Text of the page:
In comparison with the energy crisis and associated turbulence of 2022, this year has been about preparation for the future for most major energy sectors. As one industry insider joked, everyone’s favorite word this year was “MoU”. Likewise, “pilot”, “test”, “explore”, “consider” and “study” filled almost every issue of Japan NRG, reflecting the preparatory phase of technologies such as CCS, hydrogen and ammonia fuels, SAF, and Perovskite solar cells (PSC).
More advanced energy sources, such as batteries and biofuels, made greater advances, though also at a cautious pace. The renewables complex in general had a tough time in Japan as solar’s breakneck rollout over the past decade noticeably slowed, partly due to land and cost issues, as well as a more complex regulatory and fiscal environment. Wind power saw a slew of major onshore projects canceled over community opposition, but Japan finally took big steps forward in developing offshore resources.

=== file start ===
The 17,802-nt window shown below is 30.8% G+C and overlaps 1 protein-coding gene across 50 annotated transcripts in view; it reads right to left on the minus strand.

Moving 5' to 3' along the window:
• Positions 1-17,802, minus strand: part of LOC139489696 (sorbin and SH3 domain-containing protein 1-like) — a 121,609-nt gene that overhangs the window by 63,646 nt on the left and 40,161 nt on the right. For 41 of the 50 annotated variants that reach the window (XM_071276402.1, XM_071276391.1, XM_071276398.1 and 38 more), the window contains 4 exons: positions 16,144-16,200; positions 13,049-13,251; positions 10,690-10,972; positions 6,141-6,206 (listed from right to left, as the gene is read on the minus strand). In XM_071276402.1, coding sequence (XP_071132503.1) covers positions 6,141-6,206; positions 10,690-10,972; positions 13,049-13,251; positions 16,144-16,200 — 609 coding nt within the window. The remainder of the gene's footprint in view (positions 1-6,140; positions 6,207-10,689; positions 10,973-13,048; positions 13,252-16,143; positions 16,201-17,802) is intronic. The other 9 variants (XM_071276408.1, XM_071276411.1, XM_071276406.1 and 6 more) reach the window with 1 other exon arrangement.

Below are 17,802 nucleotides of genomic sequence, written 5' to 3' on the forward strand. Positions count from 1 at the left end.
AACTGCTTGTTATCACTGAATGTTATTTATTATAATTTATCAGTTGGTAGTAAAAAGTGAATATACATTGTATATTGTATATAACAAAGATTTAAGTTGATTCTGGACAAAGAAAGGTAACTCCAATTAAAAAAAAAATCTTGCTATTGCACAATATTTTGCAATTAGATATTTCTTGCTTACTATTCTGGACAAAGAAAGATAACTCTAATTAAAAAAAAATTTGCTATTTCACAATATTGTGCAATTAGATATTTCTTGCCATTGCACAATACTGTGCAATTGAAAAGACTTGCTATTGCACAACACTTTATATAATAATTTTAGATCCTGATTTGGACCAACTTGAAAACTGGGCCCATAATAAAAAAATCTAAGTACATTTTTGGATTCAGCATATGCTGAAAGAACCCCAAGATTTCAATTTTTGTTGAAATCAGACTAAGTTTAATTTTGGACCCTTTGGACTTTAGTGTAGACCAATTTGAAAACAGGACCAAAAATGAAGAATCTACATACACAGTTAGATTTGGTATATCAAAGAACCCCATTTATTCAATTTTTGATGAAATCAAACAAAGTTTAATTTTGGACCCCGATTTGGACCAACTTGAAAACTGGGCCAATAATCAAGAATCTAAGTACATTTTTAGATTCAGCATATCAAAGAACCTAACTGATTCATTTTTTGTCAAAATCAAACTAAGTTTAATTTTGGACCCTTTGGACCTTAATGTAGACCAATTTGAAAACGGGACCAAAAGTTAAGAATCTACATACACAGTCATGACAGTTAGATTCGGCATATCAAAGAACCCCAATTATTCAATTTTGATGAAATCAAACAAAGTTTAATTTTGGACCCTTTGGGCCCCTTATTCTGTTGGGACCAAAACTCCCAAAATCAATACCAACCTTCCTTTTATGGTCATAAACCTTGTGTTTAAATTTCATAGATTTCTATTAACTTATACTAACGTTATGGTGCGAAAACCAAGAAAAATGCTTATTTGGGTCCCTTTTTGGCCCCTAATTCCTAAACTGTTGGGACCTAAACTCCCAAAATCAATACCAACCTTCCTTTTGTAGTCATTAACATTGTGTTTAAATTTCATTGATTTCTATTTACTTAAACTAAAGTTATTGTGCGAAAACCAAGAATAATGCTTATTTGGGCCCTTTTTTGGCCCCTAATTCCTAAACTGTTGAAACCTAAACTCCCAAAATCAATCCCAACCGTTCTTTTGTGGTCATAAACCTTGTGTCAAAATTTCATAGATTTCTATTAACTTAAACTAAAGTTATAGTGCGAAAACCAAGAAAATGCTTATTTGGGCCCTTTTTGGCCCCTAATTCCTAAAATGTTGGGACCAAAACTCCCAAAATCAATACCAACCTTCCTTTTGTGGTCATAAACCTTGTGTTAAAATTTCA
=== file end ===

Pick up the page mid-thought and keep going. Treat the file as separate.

The lull in the ideological debates over the meaning and means of the energy transition helped fossil fuels recover policy and investor interest, especially in natural gas and LNG. But the net-zero battle lines will be drawn anew in 2024 as METI begins updating the Basic (Strategic) Energy Plan. All stakeholders will be keen to see their imprint in the national vision for 2030 (or will this now be 2035…?).
More than vision, however, most of the energy sectors will be looking for investment, and 2024 is expected to deliver on a lot of large-scale commitments that will carry Japan’s energy sector to the end of this decade and beyond. Developers and end users involved with hydrogen and ammonia in particular have great expectations for funding from the government and private sources. But significant financing is also expected in the battery storage / BESS space, in carbon capture, and of course in (floating) offshore wind. The government’s maiden GX Economic Transition bonds should open the floodgates to a much broader wave of capital-raising by both startups and blue chips.
Below we look back at some of 2023’s key events in the major energy sectors.